by Rick Kuwahara COO of Paubox
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How doctors should deal with negative online reviews
by Rick Kuwahara COO of Paubox
The scourge of any practice’s reputation is negative online reviews. They are easy to place, hard to refute and even the greatest practices are subject to at least a few posts from disgruntled patients.
Although all providers are trying to give the best patient experience possible, being prepared for the occasional negative review is also important. The good news is that, if handled properly, a negative reviewer can become your biggest advocate.
Before we get into how a doctor should deal with a negative online review, there are a couple things to consider first.
1. Where was the complaint or negative review posted?
Where a complaint is posted makes a major difference in how to approach the issue as well as its impact on your reputation. Social platforms like Twitter or your Facebook page can offer the greatest opportunity to quickly address and reverse the issue with minimal impact to your business. Sites like Yelp and Angie’s List, on the other hand, can be a more complicated issue and potentially have longer lasting effects on your online reputation.
2. Is the complaint real?
False reviews, both positive and negative, have become pervasive online. Especially on review sites like Yelp. Providing false reviews has become a lucrative black market business and in states like New York are illegal and subject to prosecution. If you believe that you are the victim of a false review you should contact the website immediately. Any review site worth its salt will want to address and remove the false review quickly as they also affect their business reputation.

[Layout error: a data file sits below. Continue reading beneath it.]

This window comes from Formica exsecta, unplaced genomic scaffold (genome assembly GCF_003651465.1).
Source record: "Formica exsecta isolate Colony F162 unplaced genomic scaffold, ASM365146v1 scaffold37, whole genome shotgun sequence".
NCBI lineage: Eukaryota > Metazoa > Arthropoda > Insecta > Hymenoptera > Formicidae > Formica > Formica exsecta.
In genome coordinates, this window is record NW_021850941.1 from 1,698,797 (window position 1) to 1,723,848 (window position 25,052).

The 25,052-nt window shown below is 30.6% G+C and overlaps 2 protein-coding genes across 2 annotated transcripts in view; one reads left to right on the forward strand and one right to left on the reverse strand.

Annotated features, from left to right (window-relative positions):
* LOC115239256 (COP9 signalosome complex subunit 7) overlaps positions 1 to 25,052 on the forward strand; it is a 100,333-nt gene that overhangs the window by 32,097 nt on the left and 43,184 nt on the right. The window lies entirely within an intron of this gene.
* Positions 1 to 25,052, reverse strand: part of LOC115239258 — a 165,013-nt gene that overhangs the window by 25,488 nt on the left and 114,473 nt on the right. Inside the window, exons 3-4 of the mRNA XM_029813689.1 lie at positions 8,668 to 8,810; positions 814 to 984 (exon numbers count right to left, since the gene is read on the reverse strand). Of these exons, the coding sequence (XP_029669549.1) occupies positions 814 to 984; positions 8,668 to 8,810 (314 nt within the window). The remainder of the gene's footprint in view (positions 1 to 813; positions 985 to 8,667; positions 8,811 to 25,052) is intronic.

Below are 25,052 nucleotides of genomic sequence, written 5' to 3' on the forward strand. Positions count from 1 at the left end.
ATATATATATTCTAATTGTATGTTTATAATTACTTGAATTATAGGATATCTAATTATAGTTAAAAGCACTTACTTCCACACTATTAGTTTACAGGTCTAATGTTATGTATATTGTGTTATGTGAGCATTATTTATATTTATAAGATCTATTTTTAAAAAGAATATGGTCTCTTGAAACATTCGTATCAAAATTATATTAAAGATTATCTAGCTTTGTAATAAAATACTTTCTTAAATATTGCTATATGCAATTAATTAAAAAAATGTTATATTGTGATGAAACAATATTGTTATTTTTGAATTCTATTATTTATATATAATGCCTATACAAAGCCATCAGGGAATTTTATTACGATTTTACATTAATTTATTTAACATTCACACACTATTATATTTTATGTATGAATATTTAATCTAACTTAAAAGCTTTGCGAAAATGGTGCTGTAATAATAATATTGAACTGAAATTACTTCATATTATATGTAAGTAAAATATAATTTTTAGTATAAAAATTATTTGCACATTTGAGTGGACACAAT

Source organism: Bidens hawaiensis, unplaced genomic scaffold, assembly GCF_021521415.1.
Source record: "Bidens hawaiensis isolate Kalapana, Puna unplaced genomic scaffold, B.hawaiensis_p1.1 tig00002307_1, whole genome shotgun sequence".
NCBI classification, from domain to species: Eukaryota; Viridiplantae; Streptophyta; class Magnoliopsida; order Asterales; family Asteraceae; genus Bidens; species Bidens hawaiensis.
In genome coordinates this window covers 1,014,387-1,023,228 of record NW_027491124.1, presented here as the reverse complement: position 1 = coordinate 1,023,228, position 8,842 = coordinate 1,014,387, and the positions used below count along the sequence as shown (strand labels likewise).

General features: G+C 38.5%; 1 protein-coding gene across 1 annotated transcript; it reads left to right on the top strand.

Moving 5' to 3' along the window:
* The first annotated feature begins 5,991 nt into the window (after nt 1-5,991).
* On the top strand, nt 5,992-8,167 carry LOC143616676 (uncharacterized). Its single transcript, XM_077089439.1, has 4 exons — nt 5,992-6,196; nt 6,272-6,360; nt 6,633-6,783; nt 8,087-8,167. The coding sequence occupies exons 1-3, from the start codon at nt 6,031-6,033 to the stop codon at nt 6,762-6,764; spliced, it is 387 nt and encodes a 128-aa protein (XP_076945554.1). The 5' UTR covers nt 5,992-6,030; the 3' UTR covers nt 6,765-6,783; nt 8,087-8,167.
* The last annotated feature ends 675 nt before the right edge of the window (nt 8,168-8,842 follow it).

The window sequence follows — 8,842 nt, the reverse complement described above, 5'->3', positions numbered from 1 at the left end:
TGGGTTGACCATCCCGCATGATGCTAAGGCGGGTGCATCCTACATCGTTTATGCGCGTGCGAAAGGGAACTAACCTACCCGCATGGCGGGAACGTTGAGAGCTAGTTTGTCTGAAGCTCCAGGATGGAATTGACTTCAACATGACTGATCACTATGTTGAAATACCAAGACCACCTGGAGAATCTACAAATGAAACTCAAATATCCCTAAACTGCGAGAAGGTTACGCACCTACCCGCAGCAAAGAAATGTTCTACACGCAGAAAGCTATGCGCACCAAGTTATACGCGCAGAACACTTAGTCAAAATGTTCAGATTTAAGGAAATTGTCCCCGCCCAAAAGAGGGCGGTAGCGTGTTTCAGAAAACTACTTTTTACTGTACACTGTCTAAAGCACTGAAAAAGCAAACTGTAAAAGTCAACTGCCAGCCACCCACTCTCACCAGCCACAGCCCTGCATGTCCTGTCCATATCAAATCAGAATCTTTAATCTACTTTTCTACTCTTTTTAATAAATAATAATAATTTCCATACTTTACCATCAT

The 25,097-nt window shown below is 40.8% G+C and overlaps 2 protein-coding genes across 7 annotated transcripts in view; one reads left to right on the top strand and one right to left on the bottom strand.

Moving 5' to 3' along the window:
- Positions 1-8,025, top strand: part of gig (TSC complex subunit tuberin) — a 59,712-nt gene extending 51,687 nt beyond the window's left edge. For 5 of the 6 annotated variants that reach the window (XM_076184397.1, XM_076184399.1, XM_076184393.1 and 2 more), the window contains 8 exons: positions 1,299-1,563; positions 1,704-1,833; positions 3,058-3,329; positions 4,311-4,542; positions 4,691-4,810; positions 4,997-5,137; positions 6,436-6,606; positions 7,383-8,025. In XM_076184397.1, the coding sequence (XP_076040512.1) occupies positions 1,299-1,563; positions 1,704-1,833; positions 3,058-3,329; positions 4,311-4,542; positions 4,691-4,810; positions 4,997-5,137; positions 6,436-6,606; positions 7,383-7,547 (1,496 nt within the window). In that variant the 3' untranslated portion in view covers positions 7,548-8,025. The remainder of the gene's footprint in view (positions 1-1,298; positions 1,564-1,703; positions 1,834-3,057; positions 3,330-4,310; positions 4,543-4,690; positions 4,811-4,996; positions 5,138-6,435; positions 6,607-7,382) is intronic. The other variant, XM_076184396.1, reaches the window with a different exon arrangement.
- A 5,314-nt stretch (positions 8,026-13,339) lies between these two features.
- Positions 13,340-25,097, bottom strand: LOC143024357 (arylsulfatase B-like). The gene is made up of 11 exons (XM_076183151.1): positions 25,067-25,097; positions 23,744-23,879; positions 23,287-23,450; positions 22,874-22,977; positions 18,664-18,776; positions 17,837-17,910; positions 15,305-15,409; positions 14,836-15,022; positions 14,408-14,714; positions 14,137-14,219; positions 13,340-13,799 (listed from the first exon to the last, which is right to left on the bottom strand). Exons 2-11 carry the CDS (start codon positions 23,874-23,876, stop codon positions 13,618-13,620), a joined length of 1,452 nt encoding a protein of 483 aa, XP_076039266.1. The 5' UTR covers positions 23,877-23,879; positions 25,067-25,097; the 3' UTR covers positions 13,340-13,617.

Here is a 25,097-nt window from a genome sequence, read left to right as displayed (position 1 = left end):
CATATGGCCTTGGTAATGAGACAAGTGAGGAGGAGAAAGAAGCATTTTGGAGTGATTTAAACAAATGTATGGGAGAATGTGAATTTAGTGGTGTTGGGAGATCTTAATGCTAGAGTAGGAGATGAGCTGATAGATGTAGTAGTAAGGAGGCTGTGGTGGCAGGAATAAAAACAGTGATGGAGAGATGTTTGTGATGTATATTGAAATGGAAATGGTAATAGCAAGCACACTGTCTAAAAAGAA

The value of a negative online reviews
It seems counter-intuitive but a negative review can be a good thing for your practice. Firstly they can make you aware of deficiencies in your operations. Often, poor service is something that can be a blind spot where there are a hundred other things going on at once in a busy practice. Being clued in (even publically) can be helpful in addressing issues.
Just as important, yet often overlooked, is the opportunity to fix issues and provide great customer service in a public forum. Mistakes that are quickly remedied are typically forgiven just as quickly and the opportunity to respond, inform, and correct in a prompt and professional manner can signal to prospective patients that your practice has a focus on great customer service.
Remember, the unwillingness or inability to make up for a mistake can be worse than the mistake itself. So what is the best way to address a negative online review?
Cleaning up a bad online review